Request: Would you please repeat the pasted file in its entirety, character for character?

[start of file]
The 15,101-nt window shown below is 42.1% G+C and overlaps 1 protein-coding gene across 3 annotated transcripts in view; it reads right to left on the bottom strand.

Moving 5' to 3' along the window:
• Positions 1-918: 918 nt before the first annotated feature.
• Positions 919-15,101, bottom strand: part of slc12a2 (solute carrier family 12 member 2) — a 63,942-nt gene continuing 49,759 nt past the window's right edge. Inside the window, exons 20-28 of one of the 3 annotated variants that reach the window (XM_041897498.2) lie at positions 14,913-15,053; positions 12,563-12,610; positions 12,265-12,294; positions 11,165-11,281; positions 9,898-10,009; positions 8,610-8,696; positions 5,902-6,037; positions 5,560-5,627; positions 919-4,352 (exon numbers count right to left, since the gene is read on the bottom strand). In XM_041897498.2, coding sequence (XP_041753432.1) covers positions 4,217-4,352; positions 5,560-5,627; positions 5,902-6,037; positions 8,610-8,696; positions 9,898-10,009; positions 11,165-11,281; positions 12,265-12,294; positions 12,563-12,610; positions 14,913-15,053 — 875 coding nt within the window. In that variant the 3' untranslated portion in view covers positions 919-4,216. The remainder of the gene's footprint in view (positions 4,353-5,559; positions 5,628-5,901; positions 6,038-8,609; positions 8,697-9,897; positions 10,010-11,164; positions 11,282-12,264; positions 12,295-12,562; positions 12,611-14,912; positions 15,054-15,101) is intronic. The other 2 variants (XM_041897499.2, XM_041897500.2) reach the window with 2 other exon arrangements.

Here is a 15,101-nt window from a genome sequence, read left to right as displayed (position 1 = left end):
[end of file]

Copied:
The 15,101-nt window shown below is 42.1% G+C and overlaps 1 protein-coding gene across 3 annotated transcripts in view; it reads right to left on the bottom strand.

Moving 5' to 3' along the window:
• Positions 1-918: 918 nt before the first annotated feature.
• Positions 919-15,101, bottom strand: part of slc12a2 (solute carrier family 12 member 2) — a 63,942-nt gene continuing 49,759 nt past the window's right edge. Inside the window, exons 20-28 of one of the 3 annotated variants that reach the window (XM_041897498.2) lie at positions 14,913-15,053; positions 12,563-12,610; positions 12,265-12,294; positions 11,165-11,281; positions 9,898-10,009; positions 8,610-8,696; positions 5,902-6,037; positions 5,560-5,627; positions 919-4,352 (exon numbers count right to left, since the gene is read on the bottom strand). In XM_041897498.2, coding sequence (XP_041753432.1) covers positions 4,217-4,352; positions 5,560-5,627; positions 5,902-6,037; positions 8,610-8,696; positions 9,898-10,009; positions 11,165-11,281; positions 12,265-12,294; positions 12,563-12,610; positions 14,913-15,053 — 875 coding nt within the window. In that variant the 3' untranslated portion in view covers positions 919-4,216. The remainder of the gene's footprint in view (positions 4,353-5,559; positions 5,628-5,901; positions 6,038-8,609; positions 8,697-9,897; positions 10,010-11,164; positions 11,282-12,264; positions 12,295-12,562; positions 12,611-14,912; positions 15,054-15,101) is intronic. The other 2 variants (XM_041897499.2, XM_041897500.2) reach the window with 2 other exon arrangements.

Here is a 15,101-nt window from a genome sequence, read left to right as displayed (position 1 = left end):